- Minutes and matters arising: the minutes of the previous meeting were agreed as an accurate record.
- SCEL Event: it was agreed to send two committee members, Neil Craik-Collins and Hazel Kinnear, to the SCEL event on Tuesday 25 November.
- BELMAS twitter chat: every month BELMAS organises a chat on twitter and Rehana has been asked to host this month’s chat. Social justice and engagement with the community were seen as a possible theme as was ‘Who really holds the power in schools?’
- SELMAS Conference:
- AW reported that a total of 69 delegates had attended on the day from a final (approximate) total of 76 bookings. There had been a considerable number of last minute cancellations, primarily because of lack of available cover for schools. It had also been made clear in various informal conversations that tight budgets, in schools and other organisations, had had a major impact on bookings.
- It was agreed that all three speakers had been informative and stimulating, Lesley Riddoch and Sheila Laing being particularly inspiring.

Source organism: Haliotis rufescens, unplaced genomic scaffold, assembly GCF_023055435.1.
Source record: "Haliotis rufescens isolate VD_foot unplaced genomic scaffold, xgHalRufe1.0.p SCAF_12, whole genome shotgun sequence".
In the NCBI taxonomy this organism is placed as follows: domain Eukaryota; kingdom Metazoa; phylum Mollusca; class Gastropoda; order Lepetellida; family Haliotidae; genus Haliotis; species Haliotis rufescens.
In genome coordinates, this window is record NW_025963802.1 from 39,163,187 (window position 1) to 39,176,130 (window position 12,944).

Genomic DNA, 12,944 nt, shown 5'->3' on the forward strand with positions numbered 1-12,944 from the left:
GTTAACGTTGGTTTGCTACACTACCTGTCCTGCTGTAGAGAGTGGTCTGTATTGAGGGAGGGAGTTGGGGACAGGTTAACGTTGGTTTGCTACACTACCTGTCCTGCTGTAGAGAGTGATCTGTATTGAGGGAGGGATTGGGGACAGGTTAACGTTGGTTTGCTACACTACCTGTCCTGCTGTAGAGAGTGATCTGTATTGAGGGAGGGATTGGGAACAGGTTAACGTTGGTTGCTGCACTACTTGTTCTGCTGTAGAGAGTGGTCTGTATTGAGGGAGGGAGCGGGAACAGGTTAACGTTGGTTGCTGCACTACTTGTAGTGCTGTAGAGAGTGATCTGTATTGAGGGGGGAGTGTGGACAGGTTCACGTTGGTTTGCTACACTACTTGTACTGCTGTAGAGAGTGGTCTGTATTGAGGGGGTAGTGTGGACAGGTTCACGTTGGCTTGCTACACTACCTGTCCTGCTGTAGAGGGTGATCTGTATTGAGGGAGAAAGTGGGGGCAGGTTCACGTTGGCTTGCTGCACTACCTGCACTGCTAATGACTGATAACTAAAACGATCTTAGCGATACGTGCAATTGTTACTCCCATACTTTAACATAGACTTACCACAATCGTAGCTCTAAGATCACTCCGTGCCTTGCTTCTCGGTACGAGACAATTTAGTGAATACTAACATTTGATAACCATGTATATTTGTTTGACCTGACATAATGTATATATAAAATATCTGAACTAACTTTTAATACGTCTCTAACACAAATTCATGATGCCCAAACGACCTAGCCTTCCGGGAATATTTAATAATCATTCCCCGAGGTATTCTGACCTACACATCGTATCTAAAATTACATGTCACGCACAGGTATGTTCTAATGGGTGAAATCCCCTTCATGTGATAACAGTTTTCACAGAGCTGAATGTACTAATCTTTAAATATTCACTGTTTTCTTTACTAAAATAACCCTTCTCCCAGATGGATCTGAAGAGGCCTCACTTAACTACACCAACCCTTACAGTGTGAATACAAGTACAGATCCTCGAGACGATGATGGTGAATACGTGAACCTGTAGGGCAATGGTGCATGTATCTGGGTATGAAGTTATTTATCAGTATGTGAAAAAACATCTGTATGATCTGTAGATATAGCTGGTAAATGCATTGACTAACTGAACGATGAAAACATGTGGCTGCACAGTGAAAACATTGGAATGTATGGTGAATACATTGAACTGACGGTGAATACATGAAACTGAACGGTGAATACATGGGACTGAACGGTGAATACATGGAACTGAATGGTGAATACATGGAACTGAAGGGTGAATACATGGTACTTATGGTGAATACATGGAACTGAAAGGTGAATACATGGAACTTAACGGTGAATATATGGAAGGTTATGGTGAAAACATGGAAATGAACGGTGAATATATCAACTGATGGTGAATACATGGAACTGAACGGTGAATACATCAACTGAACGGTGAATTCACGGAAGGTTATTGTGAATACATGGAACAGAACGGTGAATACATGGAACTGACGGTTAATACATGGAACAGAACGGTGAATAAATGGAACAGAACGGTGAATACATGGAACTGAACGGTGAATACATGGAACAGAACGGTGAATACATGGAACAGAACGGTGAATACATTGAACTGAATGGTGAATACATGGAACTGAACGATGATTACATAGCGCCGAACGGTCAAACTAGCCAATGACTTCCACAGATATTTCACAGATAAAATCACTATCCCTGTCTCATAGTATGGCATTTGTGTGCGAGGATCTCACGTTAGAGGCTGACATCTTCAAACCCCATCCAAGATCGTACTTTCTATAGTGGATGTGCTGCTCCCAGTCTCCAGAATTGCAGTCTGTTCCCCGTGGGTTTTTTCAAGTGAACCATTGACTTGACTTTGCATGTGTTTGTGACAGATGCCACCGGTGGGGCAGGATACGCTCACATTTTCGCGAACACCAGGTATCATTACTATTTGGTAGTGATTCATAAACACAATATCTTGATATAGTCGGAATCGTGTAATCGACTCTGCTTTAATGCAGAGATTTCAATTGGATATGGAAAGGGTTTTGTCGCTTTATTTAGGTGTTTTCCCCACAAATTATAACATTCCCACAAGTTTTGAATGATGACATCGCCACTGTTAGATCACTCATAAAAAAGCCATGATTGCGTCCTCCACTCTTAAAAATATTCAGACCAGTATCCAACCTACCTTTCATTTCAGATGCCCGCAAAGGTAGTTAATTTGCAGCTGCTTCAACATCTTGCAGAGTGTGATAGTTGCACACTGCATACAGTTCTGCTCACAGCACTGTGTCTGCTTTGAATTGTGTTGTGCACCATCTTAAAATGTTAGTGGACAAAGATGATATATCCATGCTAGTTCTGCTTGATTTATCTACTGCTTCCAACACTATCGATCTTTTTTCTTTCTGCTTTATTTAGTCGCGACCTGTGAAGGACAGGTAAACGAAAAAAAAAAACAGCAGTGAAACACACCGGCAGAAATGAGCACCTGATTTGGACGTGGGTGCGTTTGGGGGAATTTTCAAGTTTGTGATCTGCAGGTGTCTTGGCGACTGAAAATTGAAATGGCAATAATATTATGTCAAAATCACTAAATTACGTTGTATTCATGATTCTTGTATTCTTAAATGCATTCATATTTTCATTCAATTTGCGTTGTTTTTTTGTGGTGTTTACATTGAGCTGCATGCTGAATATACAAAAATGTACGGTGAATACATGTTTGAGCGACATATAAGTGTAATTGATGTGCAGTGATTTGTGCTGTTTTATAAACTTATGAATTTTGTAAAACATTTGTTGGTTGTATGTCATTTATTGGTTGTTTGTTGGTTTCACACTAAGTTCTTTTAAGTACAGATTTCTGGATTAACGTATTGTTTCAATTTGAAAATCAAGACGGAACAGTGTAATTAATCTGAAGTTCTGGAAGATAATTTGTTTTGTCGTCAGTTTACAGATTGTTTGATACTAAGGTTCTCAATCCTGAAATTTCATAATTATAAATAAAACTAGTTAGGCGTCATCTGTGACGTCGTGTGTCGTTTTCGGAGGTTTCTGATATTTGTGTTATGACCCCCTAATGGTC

- The website has a wide range of blogs and posts indicating the values identified as priorities by the conference and highly positive responses from participants.
- We require however to consider venue and costs and attendance for next year. The possibility of moving to a Friday (or a Saturday) and lower costs were considered.
- It was agreed that AW would ask for feedback from Committee members re theme and speakers for next year.
- It was agreed to invite a focus group from those who had attended to meet, evaluate and consider how to improve the event: AW and GH would organise this.
- After considerable discussion and debate, it was agreed to continue the matter of next year’s conference to a future committee meeting.
- Character Scotland: the event on 27 January in Strathclyde University, to be addressed by Joan Mowatt and Judith McClure, will be badged as a joint-SELMAS/ Character Scotland event . GH also reported on a Character Scotland Conference on 15/16 June. It was agreed to invite Gary Welch of Character Scotland to the next committee meeting.
- SELMAS Forum: it was agreed to proceed with St George’s as the venue on Thursday evening, 14 May 2015. It was agreed that the broad theme of Social justice: who holds educational power? How is it used? could be continued by examining issues such as vocational education, raising ambition, positive destinations, school starting ages, health and welfare. The question was posed as to whether we can we run the forum as a debate or two debates? It was agreed, in the aftermath of the excellent organisation of last year’s programme that GT, supported by NC-C, SK, RS, VD would coordinate the programme for the Forum. GH and HK to coordinate flowers, tables etc.
- AOCB: it was agreed to purchase a stand-up banner for SELMAS. JR would pass material held to CO who would report back to the next committee meeting.